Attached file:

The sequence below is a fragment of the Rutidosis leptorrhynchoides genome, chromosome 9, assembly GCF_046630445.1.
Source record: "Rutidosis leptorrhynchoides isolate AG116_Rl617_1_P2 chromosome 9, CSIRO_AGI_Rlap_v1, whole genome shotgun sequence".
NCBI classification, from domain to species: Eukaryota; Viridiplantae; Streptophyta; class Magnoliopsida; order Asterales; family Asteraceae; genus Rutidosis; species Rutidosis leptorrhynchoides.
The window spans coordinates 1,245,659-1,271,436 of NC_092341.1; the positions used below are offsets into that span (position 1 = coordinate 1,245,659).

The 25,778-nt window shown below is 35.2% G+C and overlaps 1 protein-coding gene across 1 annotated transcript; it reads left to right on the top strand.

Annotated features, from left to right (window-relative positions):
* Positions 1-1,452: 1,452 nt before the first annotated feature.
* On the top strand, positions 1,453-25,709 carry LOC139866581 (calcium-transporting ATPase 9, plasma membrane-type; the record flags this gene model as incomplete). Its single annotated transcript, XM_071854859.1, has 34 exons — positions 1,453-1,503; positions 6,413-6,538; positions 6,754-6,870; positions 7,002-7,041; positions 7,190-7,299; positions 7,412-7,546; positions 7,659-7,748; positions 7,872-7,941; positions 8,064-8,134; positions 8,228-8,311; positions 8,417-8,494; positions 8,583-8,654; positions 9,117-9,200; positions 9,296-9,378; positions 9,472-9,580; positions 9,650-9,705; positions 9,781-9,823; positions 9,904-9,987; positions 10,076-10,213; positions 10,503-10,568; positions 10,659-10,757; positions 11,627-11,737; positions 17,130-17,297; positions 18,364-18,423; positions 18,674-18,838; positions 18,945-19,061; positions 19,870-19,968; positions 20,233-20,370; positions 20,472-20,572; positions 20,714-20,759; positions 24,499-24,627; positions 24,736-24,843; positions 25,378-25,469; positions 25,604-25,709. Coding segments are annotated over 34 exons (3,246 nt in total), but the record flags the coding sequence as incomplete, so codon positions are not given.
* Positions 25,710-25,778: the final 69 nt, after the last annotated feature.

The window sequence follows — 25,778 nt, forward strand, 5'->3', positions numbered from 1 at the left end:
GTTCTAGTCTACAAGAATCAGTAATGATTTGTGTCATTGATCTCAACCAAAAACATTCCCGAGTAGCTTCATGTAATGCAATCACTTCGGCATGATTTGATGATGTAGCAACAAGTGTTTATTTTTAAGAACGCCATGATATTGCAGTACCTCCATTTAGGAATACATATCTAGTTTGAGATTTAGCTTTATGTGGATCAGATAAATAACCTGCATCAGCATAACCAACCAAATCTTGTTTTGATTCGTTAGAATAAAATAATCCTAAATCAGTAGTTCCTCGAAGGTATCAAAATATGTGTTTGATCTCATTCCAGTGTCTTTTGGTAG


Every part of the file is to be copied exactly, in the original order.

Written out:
The sequence below is a fragment of the Rutidosis leptorrhynchoides genome, chromosome 9, assembly GCF_046630445.1.
Source record: "Rutidosis leptorrhynchoides isolate AG116_Rl617_1_P2 chromosome 9, CSIRO_AGI_Rlap_v1, whole genome shotgun sequence".
NCBI classification, from domain to species: Eukaryota; Viridiplantae; Streptophyta; class Magnoliopsida; order Asterales; family Asteraceae; genus Rutidosis; species Rutidosis leptorrhynchoides.
The window spans coordinates 1,245,659-1,271,436 of NC_092341.1; the positions used below are offsets into that span (position 1 = coordinate 1,245,659).

The 25,778-nt window shown below is 35.2% G+C and overlaps 1 protein-coding gene across 1 annotated transcript; it reads left to right on the top strand.

Annotated features, from left to right (window-relative positions):
* Positions 1-1,452: 1,452 nt before the first annotated feature.
* On the top strand, positions 1,453-25,709 carry LOC139866581 (calcium-transporting ATPase 9, plasma membrane-type; the record flags this gene model as incomplete). Its single annotated transcript, XM_071854859.1, has 34 exons — positions 1,453-1,503; positions 6,413-6,538; positions 6,754-6,870; positions 7,002-7,041; positions 7,190-7,299; positions 7,412-7,546; positions 7,659-7,748; positions 7,872-7,941; positions 8,064-8,134; positions 8,228-8,311; positions 8,417-8,494; positions 8,583-8,654; positions 9,117-9,200; positions 9,296-9,378; positions 9,472-9,580; positions 9,650-9,705; positions 9,781-9,823; positions 9,904-9,987; positions 10,076-10,213; positions 10,503-10,568; positions 10,659-10,757; positions 11,627-11,737; positions 17,130-17,297; positions 18,364-18,423; positions 18,674-18,838; positions 18,945-19,061; positions 19,870-19,968; positions 20,233-20,370; positions 20,472-20,572; positions 20,714-20,759; positions 24,499-24,627; positions 24,736-24,843; positions 25,378-25,469; positions 25,604-25,709. Coding segments are annotated over 34 exons (3,246 nt in total), but the record flags the coding sequence as incomplete, so codon positions are not given.
* Positions 25,710-25,778: the final 69 nt, after the last annotated feature.

The window sequence follows — 25,778 nt, forward strand, 5'->3', positions numbered from 1 at the left end:
GTTCTAGTCTACAAGAATCAGTAATGATTTGTGTCATTGATCTCAACCAAAAACATTCCCGAGTAGCTTCATGTAATGCAATCACTTCGGCATGATTTGATGATGTAGCAACAAGTGTTTATTTTTAAGAACGCCATGATATTGCAGTACCTCCATTTAGGAATACATATCTAGTTTGAGATTTAGCTTTATGTGGATCAGATAAATAACCTGCATCAGCATAACCAACCAAATCTTGTTTTGATTCGTTAGAATAAAATAATCCTAAATCAGTAGTTCCTCGAAGGTATCAAAATATGTGTTTGATCTCATTCCAGTGTCTTTTGGTAG